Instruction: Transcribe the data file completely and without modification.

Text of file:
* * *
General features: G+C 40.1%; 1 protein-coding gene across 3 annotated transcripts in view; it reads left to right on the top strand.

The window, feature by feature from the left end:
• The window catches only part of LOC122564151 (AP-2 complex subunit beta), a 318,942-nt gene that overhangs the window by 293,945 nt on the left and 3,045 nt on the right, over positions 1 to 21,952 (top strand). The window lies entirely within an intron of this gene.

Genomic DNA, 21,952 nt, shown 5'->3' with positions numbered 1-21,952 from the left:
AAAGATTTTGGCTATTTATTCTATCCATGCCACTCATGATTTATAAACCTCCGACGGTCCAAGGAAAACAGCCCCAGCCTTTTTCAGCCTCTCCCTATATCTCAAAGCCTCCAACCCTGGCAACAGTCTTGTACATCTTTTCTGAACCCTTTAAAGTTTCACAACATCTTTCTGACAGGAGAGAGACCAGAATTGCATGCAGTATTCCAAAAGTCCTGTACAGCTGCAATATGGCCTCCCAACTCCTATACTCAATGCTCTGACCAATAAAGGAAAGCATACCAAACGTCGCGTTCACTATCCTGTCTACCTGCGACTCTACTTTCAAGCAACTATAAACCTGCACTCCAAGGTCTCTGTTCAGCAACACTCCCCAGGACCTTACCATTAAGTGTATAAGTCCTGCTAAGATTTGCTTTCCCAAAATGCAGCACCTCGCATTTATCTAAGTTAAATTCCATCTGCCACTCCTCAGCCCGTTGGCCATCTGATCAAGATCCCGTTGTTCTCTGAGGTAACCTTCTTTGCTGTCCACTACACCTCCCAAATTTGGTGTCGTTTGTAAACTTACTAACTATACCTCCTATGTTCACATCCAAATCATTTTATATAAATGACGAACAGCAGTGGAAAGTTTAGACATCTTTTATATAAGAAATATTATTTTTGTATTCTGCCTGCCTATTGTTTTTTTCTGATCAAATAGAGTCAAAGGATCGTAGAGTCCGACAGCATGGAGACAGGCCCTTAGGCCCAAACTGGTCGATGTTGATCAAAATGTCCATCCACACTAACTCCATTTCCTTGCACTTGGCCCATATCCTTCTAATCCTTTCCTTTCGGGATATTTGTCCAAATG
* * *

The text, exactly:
General features: G+C 40.1%; 1 protein-coding gene across 3 annotated transcripts in view; it reads left to right on the top strand.

The window, feature by feature from the left end:
• The window catches only part of LOC122564151 (AP-2 complex subunit beta), a 318,942-nt gene that overhangs the window by 293,945 nt on the left and 3,045 nt on the right, over positions 1 to 21,952 (top strand). The window lies entirely within an intron of this gene.

Genomic DNA, 21,952 nt, shown 5'->3' with positions numbered 1-21,952 from the left:
AAAGATTTTGGCTATTTATTCTATCCATGCCACTCATGATTTATAAACCTCCGACGGTCCAAGGAAAACAGCCCCAGCCTTTTTCAGCCTCTCCCTATATCTCAAAGCCTCCAACCCTGGCAACAGTCTTGTACATCTTTTCTGAACCCTTTAAAGTTTCACAACATCTTTCTGACAGGAGAGAGACCAGAATTGCATGCAGTATTCCAAAAGTCCTGTACAGCTGCAATATGGCCTCCCAACTCCTATACTCAATGCTCTGACCAATAAAGGAAAGCATACCAAACGTCGCGTTCACTATCCTGTCTACCTGCGACTCTACTTTCAAGCAACTATAAACCTGCACTCCAAGGTCTCTGTTCAGCAACACTCCCCAGGACCTTACCATTAAGTGTATAAGTCCTGCTAAGATTTGCTTTCCCAAAATGCAGCACCTCGCATTTATCTAAGTTAAATTCCATCTGCCACTCCTCAGCCCGTTGGCCATCTGATCAAGATCCCGTTGTTCTCTGAGGTAACCTTCTTTGCTGTCCACTACACCTCCCAAATTTGGTGTCGTTTGTAAACTTACTAACTATACCTCCTATGTTCACATCCAAATCATTTTATATAAATGACGAACAGCAGTGGAAAGTTTAGACATCTTTTATATAAGAAATATTATTTTTGTATTCTGCCTGCCTATTGTTTTTTTCTGATCAAATAGAGTCAAAGGATCGTAGAGTCCGACAGCATGGAGACAGGCCCTTAGGCCCAAACTGGTCGATGTTGATCAAAATGTCCATCCACACTAACTCCATTTCCTTGCACTTGGCCCATATCCTTCTAATCCTTTCCTTTCGGGATATTTGTCCAAATG